By David F. Rooney
The Land of Thundering Snow, the Revelstoke Museum & Archives online exhibition for the Virtual Museum of Canada, is going to be as near-definitive a portrayal of avalanches and avalanche research as possible, says John Woods, the scientist tapped to be the project’s lead researcher.
“This is an opportunity to bring the whole story together and present it to Canadians,” he said in an interview.
Woods said much of the information to be gathered for the $250,000 project, which is funded by the Virtual Museum of Canada, currently resides in the archives of entities as diverse and provincial and federal governments, corporations such as the Canadian Pacific and Canadian National railways (which both maintain routes through treacherous, avalanche-prone mountain ranges), the Canadian Avalanche Centre and other archives.
“But also we’re hoping to get people from Revelstoke or anywhere else in avalanche country who have their own avalanche stories or family avalanche stories, pictures of big slides and those kinds of things to bring them in an share them with us,” said Woods, the author of Snow War — An illustrated history of Rogers Pass, Glacier National Park, BC.
There’s a whole but not publicly well-known history of avalanche studies in Canada from the men who wintered in the Rogers Pass in the late 19th century and recorded the location, frequency and size of avalanches there prior to the construction of the CPR to James Webb, who wintered in the Pass in the 1950s and plotted the location of avalanches as part of the first survey for the Trans-Canada Highway.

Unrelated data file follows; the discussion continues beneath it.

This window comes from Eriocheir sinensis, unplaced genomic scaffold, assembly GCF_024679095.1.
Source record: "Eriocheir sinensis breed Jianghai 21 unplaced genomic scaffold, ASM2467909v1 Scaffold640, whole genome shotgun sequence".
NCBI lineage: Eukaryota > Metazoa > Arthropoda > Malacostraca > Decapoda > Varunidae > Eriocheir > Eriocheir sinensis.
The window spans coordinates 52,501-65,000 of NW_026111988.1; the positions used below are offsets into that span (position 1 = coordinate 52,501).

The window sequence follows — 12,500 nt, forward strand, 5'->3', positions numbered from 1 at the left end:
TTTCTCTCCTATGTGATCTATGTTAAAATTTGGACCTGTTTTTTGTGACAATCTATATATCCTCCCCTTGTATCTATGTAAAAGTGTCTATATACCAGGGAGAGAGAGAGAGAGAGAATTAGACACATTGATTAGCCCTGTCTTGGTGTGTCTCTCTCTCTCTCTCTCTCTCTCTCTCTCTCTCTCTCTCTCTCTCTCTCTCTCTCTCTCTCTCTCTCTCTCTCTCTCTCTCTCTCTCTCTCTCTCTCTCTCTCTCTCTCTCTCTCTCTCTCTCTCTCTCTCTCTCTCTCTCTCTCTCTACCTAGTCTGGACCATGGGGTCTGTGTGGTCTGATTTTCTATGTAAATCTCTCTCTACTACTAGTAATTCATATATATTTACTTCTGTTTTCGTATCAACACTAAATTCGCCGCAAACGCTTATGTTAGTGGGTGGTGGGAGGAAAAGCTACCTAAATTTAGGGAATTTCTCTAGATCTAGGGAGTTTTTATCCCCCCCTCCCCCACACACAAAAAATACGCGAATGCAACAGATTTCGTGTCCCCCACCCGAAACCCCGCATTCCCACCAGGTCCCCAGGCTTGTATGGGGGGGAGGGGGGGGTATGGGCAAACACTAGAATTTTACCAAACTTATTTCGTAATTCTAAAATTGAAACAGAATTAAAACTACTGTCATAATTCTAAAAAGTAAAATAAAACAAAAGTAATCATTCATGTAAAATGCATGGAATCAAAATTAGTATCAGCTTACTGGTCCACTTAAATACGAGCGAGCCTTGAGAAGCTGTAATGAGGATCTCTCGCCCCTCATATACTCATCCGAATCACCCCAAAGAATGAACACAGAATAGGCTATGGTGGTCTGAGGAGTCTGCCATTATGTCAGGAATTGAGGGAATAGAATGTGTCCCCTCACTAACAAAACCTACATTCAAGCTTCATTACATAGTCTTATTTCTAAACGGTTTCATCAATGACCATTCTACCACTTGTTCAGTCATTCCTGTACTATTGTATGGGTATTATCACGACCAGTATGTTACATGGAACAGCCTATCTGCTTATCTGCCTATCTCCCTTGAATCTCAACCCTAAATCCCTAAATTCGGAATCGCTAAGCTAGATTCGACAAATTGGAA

“He went on to do other things,” Woods said. “He wrote a report in 1954 and than Noel Gardener, his colleague, continued on.”
Interviews, diaries, letters, photographs, artifacts such as an original beacon or one of the artillery shells used by the military in the Pass are all examples of the kids of things he hopes people will bring forward for this project.
“Our geographic scope is immense,” Woods said. “The story of avalanches in this country goes back to 1782 when an avalanche wiped out a native community near Nain, Newfoundland, to the March 1910 avalanche that killed 58 workers — many of them Japanese — and the Granduc mining camp disaster near Stewart, BC, in 1965 that killed 26 people.”
Avalanches are, for everyone who lives in the mountains a fact of life. Every year people are killed in the backcountry and some years are inevitably worse than others. Take 2003 when 14 people were killed in two separate avalanches near Revelstoke. That death toll helped motivate the government of Canada, Alberta and BC to provide stable funding for the until-then poorly funded Canadian Avalanche Centre. Thanks in part of that improved funding, the CAC now provides timely and accurate avalanche forecasts, avalanche training programs and other services. What’s more, the annual death toll from avalanches seems to prompt a lively debate about safety in the backcountry.
Woods is not the only person working on this project. It’s manager is Haley Johnson, additional research is being conducted by Tomo Fujimura, Kathryn Whiteside is handling the web design and Shane McCallum is the project’s technical expert.
Major partners in this endeavour include the Canadian Avalanche Centre, the Revelstoke Railway Museum, Okanagan College and Parks Canada.
As Woods noted, the public, too, can help bring this to fruition. The Museum is asking anyone with stories, journals, photographs or safety equipment to contact Cathy English at email@example.com.
Land of Thundering Snow is expected to be launched on the Virtual Museum website in July 2014.